Famous Atlanta Falcons football players will leave their cleat marks tonight on the sacred sod of Gainesville City Park, a place where memories — athletic and otherwise — have been made for more than a century.
When the space was first leveled for a football field early in the 1900s, there were no stands and little if any grass; fans would line the sidelines or perch on the hillsides of the natural bowl-like stadium. It wasn’t until the 1930s when President Franklin Roosevelt’s Civilian Conservation Corps erected permanent stone stands that remain a part of seating that now accommodates thousands of spectators.
The park itself long had been a center of activities for Hall Countians. Picnics, barbecues, festivals, political rallies, band competitions and other gatherings were frequent over the years. It had become a tradition in May of every year for residents to welcome spring and the end of the school with picnics in the park.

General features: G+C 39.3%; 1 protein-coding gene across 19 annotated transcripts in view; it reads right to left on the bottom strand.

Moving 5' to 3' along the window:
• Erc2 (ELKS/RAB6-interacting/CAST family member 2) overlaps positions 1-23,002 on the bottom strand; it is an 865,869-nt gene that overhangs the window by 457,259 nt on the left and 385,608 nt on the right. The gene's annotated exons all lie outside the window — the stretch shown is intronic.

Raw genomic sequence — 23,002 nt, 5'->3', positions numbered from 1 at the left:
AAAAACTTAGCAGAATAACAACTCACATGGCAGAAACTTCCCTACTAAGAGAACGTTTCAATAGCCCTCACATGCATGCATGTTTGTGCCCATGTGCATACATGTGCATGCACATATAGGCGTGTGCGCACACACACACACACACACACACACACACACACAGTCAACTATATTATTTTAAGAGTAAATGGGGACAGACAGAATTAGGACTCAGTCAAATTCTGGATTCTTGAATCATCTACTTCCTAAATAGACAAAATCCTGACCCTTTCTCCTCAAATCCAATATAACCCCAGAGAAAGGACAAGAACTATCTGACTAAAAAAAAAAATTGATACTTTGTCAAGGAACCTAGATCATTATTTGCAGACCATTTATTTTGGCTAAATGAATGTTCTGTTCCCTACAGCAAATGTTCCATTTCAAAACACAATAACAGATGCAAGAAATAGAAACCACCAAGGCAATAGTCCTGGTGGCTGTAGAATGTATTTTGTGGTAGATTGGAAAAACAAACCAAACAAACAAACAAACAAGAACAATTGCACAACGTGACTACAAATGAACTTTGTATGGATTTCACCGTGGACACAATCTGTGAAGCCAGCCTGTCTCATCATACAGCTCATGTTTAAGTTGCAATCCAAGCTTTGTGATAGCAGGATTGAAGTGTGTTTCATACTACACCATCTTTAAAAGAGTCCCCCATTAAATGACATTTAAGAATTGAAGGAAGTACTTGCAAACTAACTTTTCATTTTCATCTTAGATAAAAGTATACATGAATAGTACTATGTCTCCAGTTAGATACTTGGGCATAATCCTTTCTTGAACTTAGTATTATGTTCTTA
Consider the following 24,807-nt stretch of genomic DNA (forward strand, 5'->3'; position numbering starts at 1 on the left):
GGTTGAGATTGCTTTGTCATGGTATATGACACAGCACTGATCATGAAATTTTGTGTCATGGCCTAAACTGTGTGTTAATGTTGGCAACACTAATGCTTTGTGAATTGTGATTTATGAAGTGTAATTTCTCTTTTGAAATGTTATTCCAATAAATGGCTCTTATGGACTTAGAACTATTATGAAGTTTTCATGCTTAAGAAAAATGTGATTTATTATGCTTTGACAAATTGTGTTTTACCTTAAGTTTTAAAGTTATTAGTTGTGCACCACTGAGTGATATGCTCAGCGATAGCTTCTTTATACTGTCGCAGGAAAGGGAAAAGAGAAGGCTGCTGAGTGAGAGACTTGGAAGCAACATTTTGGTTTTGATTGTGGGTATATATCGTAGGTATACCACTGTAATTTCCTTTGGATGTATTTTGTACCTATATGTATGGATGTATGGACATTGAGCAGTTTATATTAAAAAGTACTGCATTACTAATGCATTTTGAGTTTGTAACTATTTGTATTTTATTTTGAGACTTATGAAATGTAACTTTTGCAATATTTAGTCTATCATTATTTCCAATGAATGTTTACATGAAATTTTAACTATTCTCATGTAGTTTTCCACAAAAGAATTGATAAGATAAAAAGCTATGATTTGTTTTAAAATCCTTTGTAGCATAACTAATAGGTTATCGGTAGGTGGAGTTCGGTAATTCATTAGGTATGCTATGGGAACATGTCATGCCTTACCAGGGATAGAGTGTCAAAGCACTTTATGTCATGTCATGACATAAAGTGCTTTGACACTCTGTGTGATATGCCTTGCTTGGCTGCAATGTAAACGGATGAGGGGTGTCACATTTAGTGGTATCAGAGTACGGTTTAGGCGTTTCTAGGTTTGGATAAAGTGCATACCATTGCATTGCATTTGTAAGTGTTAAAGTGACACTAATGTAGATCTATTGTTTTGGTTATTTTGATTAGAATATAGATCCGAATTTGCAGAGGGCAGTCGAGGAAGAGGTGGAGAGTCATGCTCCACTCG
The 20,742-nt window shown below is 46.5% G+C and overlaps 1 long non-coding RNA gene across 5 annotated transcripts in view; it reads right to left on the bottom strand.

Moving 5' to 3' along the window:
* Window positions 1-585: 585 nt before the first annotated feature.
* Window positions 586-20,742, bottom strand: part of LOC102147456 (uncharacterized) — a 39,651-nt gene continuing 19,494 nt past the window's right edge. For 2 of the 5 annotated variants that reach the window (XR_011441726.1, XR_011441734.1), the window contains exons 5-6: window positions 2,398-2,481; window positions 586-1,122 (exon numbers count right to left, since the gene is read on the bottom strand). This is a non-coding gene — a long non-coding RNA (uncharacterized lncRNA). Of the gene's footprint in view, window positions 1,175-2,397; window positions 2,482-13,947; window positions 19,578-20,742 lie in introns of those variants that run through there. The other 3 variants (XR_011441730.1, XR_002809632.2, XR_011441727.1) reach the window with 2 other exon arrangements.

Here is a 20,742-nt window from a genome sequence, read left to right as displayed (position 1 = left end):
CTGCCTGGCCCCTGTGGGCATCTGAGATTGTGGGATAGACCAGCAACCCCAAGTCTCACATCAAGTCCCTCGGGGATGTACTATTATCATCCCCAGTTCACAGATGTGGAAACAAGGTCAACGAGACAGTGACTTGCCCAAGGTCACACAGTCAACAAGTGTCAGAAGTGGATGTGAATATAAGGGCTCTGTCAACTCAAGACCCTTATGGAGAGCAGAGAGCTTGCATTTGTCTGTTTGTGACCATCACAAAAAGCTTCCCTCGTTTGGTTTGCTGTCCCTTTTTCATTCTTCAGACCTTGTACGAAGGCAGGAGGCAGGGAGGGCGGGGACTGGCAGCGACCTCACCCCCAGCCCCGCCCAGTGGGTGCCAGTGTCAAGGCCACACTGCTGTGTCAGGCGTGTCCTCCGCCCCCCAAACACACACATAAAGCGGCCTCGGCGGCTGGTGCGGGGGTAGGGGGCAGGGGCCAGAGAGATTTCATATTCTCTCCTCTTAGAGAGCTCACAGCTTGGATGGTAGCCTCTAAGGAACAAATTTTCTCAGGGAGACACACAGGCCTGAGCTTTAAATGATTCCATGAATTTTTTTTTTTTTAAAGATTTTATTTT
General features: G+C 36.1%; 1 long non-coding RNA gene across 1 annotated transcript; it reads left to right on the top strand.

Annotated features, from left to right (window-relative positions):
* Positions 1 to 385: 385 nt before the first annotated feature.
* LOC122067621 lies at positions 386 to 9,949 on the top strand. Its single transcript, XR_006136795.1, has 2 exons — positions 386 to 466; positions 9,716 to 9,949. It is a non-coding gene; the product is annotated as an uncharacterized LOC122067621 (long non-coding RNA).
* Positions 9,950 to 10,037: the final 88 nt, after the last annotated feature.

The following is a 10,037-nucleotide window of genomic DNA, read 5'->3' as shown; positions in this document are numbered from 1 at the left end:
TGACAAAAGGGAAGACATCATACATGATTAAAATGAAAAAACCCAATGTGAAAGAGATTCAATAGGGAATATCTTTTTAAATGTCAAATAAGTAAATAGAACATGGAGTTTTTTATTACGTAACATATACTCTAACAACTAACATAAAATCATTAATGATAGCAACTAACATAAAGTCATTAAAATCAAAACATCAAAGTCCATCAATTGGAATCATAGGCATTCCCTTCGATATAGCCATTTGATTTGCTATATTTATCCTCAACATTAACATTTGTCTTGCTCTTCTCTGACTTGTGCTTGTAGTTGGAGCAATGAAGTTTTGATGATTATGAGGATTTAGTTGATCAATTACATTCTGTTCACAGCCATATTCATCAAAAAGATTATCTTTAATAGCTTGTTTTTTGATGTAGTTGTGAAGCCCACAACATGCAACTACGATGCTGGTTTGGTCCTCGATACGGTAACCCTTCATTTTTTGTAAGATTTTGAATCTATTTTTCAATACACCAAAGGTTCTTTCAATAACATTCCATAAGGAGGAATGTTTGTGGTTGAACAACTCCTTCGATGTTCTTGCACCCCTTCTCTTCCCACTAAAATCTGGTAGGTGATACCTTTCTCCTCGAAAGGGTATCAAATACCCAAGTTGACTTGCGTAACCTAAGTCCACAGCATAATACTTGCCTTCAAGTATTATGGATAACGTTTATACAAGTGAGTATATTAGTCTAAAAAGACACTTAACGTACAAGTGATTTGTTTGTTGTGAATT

In 1919, some citizens wanted the new Gainesville High School built there, but a site just off the Gainesville square on Washington Street prevailed. Before they had practice fields, football players for many years would walk or hitchhike to City Park to scrimmage. Former players remember as part of their drills having to run up the steep hill on the south end of the park.
For many years Gainesville would play its traditional rival Athens on Thanksgiving Day. In the 1938 game, players had to deal with 6 inches of snow and battled to a 0-0 tie.
City Park also once provided a baseball field. The late Coach A.D. Watson got his players in 1947 to dig a diamond out of rough ground on the Civic Center side of the park with part of the football field serving as the outfield.
Players had to maintain the field, cutting grass with push mowers, Lewis Spain recalled.
The Atlanta Crackers played the first exhibition game there with local Industrial League All-Stars.